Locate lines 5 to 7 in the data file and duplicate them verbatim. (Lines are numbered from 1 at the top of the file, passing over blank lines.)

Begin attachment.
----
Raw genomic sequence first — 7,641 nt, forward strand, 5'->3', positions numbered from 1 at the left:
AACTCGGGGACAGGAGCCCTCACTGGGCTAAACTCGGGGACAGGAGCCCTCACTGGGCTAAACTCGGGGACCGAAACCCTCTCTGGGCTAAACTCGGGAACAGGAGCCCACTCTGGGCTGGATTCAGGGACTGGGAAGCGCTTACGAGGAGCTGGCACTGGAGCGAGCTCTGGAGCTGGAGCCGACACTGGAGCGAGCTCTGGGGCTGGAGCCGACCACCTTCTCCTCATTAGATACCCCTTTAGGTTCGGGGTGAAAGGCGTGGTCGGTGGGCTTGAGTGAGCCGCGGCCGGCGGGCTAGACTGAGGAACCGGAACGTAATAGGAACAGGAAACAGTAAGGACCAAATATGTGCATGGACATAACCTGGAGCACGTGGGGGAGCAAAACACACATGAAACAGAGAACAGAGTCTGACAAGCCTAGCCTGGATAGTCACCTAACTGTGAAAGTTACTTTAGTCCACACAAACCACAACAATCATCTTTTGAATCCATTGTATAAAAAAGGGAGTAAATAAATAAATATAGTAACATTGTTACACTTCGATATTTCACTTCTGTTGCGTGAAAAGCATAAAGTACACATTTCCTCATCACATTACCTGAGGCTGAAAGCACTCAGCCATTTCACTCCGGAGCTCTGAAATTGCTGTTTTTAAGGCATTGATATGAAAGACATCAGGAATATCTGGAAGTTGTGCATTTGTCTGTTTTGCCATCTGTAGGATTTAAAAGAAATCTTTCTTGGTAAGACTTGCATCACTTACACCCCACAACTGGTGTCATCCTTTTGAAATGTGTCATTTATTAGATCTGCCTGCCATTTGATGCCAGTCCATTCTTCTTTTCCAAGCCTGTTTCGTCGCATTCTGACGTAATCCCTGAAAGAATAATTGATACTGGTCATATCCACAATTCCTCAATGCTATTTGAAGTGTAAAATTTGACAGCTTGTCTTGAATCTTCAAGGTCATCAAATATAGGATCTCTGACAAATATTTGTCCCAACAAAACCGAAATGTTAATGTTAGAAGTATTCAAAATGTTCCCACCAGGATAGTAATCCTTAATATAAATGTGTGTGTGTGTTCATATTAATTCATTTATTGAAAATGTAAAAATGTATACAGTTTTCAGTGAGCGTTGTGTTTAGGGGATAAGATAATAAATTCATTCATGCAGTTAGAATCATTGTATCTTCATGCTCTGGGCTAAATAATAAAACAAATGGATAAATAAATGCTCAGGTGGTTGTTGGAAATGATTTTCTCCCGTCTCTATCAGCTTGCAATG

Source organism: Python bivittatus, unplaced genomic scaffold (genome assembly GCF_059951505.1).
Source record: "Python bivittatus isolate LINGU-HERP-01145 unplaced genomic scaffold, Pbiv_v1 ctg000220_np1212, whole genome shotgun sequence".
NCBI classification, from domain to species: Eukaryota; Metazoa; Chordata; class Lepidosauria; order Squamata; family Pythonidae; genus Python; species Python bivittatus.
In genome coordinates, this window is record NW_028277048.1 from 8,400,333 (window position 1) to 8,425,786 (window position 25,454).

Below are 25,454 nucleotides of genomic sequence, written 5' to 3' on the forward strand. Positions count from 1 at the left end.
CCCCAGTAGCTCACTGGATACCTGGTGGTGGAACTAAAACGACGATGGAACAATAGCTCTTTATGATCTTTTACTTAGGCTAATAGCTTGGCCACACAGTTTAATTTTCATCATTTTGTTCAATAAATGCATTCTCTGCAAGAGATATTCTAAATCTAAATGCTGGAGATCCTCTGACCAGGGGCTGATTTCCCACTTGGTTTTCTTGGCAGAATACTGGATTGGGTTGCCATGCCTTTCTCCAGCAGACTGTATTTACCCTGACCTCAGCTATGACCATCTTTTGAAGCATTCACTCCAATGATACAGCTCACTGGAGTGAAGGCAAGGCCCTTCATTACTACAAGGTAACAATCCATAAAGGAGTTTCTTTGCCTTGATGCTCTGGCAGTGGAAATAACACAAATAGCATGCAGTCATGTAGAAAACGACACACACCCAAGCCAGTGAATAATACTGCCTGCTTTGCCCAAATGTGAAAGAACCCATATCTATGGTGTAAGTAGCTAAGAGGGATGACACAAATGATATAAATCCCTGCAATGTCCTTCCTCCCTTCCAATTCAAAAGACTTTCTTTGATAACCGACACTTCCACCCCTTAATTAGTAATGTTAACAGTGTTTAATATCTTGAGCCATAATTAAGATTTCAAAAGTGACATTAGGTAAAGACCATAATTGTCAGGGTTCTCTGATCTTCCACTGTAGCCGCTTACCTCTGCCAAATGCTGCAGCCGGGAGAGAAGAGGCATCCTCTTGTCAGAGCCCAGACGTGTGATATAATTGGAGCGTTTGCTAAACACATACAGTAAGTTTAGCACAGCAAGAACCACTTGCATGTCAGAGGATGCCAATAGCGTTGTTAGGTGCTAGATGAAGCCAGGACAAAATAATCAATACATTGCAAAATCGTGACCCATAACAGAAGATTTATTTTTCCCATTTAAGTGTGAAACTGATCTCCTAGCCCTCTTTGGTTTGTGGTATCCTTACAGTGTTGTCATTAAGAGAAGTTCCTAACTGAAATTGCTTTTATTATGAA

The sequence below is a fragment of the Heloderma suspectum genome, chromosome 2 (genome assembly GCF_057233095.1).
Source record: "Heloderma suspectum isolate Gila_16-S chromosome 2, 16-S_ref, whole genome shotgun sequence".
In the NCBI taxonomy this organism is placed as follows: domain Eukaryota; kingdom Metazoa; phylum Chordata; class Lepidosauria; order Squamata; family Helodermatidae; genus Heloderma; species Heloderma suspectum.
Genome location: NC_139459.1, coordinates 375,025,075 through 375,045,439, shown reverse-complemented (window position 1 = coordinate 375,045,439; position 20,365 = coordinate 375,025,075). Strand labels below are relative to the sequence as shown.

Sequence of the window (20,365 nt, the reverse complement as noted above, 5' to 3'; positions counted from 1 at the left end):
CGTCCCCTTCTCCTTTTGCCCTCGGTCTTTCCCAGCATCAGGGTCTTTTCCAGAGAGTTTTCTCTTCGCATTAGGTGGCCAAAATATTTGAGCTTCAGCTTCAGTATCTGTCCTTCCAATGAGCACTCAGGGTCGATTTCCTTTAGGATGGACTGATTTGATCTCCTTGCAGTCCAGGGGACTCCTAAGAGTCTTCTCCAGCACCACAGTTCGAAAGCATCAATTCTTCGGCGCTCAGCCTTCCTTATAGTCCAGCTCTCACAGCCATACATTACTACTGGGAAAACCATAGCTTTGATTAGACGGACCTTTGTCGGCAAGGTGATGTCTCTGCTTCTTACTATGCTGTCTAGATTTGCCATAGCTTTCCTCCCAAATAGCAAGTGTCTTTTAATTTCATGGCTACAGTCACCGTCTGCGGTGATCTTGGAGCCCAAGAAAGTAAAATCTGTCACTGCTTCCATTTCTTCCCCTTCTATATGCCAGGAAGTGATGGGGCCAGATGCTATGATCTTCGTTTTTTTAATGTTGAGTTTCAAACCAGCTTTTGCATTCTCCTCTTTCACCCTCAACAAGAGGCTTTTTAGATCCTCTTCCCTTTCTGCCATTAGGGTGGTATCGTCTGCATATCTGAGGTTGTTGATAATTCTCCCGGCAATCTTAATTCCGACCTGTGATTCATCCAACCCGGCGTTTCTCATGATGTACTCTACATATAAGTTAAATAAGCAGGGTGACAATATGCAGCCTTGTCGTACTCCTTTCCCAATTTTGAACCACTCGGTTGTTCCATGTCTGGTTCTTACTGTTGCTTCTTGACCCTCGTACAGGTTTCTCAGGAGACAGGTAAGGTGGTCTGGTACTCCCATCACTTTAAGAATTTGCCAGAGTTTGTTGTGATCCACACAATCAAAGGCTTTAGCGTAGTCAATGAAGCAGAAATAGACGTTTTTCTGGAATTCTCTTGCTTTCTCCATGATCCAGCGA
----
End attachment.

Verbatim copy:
NCBI classification, from domain to species: Eukaryota; Metazoa; Chordata; class Lepidosauria; order Squamata; family Pythonidae; genus Python; species Python bivittatus.
In genome coordinates, this window is record NW_028277048.1 from 8,400,333 (window position 1) to 8,425,786 (window position 25,454).

Below are 25,454 nucleotides of genomic sequence, written 5' to 3' on the forward strand. Positions count from 1 at the left end.